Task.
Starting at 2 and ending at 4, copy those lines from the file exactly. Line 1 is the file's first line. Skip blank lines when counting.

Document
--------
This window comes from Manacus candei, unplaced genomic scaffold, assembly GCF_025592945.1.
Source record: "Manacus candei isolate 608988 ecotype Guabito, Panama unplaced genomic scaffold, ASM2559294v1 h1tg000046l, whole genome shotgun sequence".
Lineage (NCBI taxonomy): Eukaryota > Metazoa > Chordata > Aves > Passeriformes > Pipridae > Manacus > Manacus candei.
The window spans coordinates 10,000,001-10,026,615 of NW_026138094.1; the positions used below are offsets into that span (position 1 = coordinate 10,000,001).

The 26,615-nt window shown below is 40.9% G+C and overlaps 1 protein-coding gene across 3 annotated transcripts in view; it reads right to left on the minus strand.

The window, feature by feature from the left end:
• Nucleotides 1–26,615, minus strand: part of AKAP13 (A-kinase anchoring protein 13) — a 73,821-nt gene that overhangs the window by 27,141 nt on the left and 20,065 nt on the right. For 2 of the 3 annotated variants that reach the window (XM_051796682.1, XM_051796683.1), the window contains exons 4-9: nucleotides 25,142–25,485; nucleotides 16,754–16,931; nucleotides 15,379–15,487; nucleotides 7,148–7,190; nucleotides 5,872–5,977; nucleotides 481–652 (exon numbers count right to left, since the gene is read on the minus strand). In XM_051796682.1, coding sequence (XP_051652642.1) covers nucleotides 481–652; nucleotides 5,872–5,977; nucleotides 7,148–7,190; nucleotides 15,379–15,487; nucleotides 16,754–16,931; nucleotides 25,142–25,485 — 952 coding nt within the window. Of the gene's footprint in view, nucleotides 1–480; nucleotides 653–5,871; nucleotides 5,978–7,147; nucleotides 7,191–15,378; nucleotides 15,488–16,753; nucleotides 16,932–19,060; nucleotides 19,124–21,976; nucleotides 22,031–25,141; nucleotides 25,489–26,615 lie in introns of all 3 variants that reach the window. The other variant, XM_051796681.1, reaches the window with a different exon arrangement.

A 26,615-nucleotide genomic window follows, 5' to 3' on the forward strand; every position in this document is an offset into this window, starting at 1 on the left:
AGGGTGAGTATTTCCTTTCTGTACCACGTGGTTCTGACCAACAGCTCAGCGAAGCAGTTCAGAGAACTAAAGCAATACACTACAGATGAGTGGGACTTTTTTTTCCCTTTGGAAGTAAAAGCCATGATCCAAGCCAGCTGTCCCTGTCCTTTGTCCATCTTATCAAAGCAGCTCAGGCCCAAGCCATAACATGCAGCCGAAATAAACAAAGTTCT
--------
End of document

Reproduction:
Source record: "Manacus candei isolate 608988 ecotype Guabito, Panama unplaced genomic scaffold, ASM2559294v1 h1tg000046l, whole genome shotgun sequence".
Lineage (NCBI taxonomy): Eukaryota > Metazoa > Chordata > Aves > Passeriformes > Pipridae > Manacus > Manacus candei.
The window spans coordinates 10,000,001-10,026,615 of NW_026138094.1; the positions used below are offsets into that span (position 1 = coordinate 10,000,001).